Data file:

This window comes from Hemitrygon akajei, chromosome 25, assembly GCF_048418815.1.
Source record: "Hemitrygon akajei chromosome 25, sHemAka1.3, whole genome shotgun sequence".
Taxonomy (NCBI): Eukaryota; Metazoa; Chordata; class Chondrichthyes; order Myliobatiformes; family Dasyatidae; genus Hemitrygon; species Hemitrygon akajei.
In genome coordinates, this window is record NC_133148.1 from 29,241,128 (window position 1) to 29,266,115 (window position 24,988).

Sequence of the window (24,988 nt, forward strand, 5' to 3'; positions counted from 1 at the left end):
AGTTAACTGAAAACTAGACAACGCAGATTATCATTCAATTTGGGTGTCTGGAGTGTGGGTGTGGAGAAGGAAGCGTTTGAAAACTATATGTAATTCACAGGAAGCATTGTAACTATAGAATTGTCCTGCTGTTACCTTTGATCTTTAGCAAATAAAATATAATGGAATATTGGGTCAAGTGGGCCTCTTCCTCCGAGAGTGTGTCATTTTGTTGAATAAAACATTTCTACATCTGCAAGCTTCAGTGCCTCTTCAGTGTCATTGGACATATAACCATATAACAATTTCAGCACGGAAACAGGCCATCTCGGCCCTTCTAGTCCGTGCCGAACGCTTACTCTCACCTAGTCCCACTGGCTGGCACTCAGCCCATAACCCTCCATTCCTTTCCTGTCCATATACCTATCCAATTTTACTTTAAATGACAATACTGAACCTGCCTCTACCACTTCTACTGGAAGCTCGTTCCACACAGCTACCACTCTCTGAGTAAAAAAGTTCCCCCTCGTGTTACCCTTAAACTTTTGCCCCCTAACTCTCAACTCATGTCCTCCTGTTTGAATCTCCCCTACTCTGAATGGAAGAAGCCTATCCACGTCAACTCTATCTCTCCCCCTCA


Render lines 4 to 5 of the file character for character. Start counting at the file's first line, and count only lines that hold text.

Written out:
In genome coordinates, this window is record NC_133148.1 from 29,241,128 (window position 1) to 29,266,115 (window position 24,988).

Sequence of the window (24,988 nt, forward strand, 5' to 3'; positions counted from 1 at the left end):